Posted: 29 Jan 2013
In iOS, URL schemes are the standard way to open one application from another as well as to pass data to the newly open app. While the method is standard, the schemes used by various applications are not, so it tends to be a bit of an adventure determining how to launch applications made by third parties. The good people at HandleOpenURL.com are doing their best to catalogue apps but there are many gaps including, notably for me, GMail. It’s clear that such a scheme must exist because the various Google apps can not only launch GMail but can insert information into a new message being composed.
Determining the url prefix was relatively simple, it follows the scheme used by most Google products, and is
googlegmail://. The trick is making it do more than just open the GMail app. My hope was to find a way to use the message identifier or some similar to be able to pull up specific messages, which I have still not determined how to do, but getting it to do a custom compose would at least be something.
The solution? Create an app that registers
googlegmail://, uninstall the GMail app, install my custom one, and have it print whatever it gets sent on the URL. This is a relatively simple process, summed up well in this tutorial at mobiledevelopertips.com, so I wont go into the details here. After using Google Chrome for iOS to initiate a message in GMail, the resulting scheme turns out to be:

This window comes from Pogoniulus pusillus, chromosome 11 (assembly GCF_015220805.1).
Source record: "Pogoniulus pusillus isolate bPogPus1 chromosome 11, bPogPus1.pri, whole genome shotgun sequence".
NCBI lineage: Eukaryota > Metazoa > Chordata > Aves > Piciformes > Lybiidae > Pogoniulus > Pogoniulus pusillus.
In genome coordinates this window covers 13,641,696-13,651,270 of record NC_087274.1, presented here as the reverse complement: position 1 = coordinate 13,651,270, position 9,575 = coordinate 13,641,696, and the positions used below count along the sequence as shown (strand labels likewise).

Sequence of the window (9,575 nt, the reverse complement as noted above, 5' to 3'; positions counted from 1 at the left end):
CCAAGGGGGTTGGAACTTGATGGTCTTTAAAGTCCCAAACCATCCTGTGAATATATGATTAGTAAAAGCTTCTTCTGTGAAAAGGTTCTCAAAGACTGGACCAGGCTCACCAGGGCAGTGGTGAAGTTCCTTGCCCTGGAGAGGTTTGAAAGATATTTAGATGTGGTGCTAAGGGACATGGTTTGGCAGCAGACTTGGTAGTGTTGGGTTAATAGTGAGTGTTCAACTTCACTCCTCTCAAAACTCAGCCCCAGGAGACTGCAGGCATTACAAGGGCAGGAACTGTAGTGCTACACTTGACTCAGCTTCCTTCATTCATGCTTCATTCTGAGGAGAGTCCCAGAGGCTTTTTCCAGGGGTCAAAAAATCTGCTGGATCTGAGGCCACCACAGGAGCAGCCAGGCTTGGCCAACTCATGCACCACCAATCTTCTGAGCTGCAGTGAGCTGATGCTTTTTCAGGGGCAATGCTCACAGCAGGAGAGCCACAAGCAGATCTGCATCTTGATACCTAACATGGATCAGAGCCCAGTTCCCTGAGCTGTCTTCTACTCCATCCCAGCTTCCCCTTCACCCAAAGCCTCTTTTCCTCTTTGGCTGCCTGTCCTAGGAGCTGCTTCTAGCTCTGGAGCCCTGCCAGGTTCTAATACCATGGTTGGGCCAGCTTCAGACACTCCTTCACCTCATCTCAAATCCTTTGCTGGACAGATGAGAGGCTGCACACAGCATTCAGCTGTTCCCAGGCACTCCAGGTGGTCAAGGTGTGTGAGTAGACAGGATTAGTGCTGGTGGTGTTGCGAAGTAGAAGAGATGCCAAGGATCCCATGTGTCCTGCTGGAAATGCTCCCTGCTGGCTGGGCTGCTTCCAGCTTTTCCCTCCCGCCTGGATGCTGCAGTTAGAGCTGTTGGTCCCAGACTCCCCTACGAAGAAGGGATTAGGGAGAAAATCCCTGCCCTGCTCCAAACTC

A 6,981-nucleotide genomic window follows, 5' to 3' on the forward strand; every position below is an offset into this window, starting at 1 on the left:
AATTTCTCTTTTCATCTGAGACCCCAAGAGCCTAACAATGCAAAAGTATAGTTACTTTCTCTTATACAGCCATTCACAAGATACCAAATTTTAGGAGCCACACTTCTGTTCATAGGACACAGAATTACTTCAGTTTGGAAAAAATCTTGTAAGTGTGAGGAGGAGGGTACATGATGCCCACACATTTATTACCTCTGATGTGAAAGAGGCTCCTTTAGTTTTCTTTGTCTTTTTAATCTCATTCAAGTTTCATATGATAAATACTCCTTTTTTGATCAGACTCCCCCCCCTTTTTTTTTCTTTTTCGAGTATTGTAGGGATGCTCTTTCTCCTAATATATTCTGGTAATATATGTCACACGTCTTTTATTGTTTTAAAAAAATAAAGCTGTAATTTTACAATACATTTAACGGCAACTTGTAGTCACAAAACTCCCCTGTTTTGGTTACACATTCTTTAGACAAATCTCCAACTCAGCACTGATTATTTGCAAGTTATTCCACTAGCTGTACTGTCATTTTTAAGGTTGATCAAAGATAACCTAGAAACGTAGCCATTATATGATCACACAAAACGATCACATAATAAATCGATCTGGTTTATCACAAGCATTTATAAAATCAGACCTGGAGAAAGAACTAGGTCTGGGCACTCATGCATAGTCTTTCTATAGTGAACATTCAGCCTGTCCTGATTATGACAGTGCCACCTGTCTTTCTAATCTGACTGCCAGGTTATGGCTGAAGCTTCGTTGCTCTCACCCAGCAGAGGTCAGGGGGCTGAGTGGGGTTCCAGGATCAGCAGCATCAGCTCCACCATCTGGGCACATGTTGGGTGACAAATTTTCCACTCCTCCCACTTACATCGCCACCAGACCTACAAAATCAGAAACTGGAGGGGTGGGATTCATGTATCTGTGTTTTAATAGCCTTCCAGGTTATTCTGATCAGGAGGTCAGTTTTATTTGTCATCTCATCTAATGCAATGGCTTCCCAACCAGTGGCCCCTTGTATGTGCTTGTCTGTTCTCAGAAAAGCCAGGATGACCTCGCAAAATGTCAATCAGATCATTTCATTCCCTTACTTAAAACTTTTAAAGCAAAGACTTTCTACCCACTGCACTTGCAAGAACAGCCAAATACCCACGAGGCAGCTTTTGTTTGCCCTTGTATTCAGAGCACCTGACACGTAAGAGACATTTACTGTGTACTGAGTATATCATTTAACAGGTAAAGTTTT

googlegmail:///co?subject=<subject text>&body=<body text>
Interesting note here, for many versions of iOS (no longer in 6.1, not sure when it changed) Safari would reject any URL which had no text between the second and third forward slash. In other words, this URL was effectively hidden from anyone testing through Safari, but works just fine from anything else. Very sneaky Google, very sneaky indeed.
Now if only there were a way to access a message directly by the id from the static URL
With the new release of GMail for iOS there have been some new developments, including the addition of the feature I was after in the first place, direct links to individual emails in the app. Read here for more information.blog comments powered by Disqus